During the broadcast of Saturday’s Mets-Marlins game, Gary Cohen and Keith Hernandez had a long discussion about why Zack Wheeler was not brought up to replace an ailing Jonathon Niese for that day’s start. They touched on many reasons, but I was shocked that they were even having the conversation at all. It is all about his Super 2 status. And you know that’s true because Sandy Alderson insists it is not. Either way, it is time to end this Super 2 and free agency clock nonsense once and for all. The solution is rather simple.
The current rules are a bit convoluted, so I will explain. A player can be a free agent after gaining six years of service time in the majors. A year of service time is defined as being on the major league roster for 172 days.
A player is eligible for arbitration after three years in the majors. However, there is this “Super 2” status, which is defined on the MLB website thusly:
A player with at least two but less than three years of Major League service shall be eligible for salary arbitration if he has accumulated at least 86 days of service during the immediately preceding season and he ranks in the top 22 percent… in total service in the class of Players who have at least two but less than three years of Major League service.
Teams are very good about getting around these rules and depriving players of a year of service. A major league season is around 185 days, so if a player is kept in the minors for the first couple of weeks of the season, he will not get a year of service. His free agency would be delayed by a year, but he would eventually be a Super 2 (think Ike Davis, who was brought up at the end of April 2010).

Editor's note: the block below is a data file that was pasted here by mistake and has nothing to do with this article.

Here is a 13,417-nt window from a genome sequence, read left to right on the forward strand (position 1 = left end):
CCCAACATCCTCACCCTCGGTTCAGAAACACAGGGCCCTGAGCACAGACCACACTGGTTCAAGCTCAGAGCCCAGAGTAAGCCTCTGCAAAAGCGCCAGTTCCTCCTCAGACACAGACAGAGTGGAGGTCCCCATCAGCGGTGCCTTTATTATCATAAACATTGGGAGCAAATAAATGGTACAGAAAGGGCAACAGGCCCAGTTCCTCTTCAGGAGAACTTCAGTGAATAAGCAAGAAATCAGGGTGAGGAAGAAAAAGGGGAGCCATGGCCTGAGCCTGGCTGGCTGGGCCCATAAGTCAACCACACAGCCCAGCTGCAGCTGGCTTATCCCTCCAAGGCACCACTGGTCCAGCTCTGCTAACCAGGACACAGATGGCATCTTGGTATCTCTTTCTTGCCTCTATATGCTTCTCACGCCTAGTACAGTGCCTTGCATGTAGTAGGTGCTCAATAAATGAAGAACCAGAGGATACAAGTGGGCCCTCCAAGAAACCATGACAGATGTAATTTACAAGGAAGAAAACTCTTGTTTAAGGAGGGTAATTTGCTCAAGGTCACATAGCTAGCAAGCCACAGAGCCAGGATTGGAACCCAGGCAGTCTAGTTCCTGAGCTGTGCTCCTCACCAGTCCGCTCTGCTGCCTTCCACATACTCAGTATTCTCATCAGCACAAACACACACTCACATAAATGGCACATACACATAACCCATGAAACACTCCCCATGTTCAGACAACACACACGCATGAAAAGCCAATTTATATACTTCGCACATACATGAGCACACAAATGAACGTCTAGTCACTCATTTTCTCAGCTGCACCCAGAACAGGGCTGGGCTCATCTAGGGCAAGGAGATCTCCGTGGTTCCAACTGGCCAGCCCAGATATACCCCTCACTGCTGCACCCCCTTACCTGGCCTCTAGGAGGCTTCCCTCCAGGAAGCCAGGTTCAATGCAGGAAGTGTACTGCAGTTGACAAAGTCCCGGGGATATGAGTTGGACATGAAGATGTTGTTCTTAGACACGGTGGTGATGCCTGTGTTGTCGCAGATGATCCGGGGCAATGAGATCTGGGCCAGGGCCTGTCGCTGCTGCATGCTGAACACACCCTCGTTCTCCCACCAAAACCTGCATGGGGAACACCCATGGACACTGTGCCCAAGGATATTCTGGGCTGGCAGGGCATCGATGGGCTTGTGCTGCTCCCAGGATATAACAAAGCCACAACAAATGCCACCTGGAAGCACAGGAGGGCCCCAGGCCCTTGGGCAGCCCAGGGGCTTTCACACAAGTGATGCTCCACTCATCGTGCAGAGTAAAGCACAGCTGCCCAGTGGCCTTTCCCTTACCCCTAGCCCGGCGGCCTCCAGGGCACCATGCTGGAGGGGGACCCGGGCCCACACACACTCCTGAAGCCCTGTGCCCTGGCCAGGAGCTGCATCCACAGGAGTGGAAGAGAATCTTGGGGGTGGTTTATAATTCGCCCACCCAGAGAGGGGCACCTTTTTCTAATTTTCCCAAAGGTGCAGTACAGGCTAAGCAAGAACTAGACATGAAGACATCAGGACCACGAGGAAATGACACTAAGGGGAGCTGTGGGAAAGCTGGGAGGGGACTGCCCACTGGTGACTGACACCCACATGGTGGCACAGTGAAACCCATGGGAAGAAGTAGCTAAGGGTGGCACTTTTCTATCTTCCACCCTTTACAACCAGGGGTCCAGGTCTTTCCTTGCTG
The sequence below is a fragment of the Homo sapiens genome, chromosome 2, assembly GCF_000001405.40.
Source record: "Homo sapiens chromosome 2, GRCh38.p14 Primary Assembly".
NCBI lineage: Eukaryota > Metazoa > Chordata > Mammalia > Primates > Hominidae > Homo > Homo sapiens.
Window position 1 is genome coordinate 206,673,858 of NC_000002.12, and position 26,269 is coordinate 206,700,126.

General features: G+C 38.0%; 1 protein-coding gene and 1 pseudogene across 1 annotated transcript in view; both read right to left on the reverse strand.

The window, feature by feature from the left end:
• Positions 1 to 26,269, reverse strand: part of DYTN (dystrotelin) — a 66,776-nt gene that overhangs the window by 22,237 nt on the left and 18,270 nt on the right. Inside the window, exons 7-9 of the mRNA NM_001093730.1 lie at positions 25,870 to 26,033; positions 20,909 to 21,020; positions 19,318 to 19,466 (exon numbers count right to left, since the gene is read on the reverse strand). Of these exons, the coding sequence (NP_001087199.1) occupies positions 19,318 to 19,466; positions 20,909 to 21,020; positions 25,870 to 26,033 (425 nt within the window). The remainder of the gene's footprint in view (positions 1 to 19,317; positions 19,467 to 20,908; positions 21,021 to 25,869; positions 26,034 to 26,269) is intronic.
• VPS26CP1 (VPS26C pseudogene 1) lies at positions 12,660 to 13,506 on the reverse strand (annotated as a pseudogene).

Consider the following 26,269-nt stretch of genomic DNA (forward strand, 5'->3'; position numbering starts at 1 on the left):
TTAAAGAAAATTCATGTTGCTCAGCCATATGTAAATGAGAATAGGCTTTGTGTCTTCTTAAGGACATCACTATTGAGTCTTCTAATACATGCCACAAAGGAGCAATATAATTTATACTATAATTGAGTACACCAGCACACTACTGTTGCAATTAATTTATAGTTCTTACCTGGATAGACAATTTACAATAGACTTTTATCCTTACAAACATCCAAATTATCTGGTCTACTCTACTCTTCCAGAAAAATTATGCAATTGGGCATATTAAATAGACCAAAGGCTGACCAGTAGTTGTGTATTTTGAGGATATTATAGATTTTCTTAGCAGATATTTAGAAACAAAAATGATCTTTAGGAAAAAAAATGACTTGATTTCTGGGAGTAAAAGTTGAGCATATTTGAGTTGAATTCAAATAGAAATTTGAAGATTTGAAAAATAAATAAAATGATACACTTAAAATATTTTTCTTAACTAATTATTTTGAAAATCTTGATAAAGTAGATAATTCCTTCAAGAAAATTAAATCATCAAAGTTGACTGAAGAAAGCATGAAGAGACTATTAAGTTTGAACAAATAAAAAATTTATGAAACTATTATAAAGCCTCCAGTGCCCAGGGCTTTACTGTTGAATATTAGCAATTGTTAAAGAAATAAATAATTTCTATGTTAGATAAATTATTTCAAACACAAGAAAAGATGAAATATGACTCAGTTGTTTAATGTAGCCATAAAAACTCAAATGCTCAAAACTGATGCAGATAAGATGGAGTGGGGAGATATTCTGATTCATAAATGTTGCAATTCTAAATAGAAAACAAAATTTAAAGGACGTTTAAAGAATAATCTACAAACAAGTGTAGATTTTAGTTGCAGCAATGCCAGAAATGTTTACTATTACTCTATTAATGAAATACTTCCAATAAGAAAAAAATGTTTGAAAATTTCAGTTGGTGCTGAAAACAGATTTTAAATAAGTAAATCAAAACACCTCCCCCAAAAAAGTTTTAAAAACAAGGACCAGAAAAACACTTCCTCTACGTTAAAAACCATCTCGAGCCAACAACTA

As far as the Super 2, teams often bring up players mid-season after the deadline passes, which is usually around June 15 (think Matt Harvey, who was brought up last July 26, far beyond the Super 2 deadline).
Despite their protestations to the contrary, the Mets are determined to deny Wheeler an extra year of arbitration. Consider this: Davis is making $3 million this season. If he was not a Super 2, he would probably be making around $750,000, if that much. There is a lot of money at stake for the clubs.
But it also is screwing with the players’ careers, and that is not fair. The simple solution is to change what constitutes a year of service time and just do away with the Super 2 altogether.
I propose that a year of service time should be awarded if a player is on the 25-man roster for more than 30 days (not including a September call-up) in a season. I picked this number deliberately because a team should be allowed to recall a player twice to fill in for injured players on the 15-day disabled list without being penalized.
This way, if a team thinks a player is ready, he can start the season with the big club instead of biding his time in the minors until these deadlines pass.
The players union would surely go for this, but the teams likely would not. They should, though, because they might benefit.
The Angels did this with Mike Trout last season, bringing him up in late April. The Angels got off to a horrible start and took off after Trout was added to the lineup. They eventually missed the playoffs by four games. Perhaps if Trout started the season with the team, they would have won those four games. This will allow teams to field their best teams at the beginning of the season without worrying about starting these clocks.
Now, teams will certainly manipulate this as well, bringing up some players in the first week of August. But for a player who is truly ready, and a team that is truly trying to win, August is just to late.
This idea is just common sense. So of course, MLB would never go for it.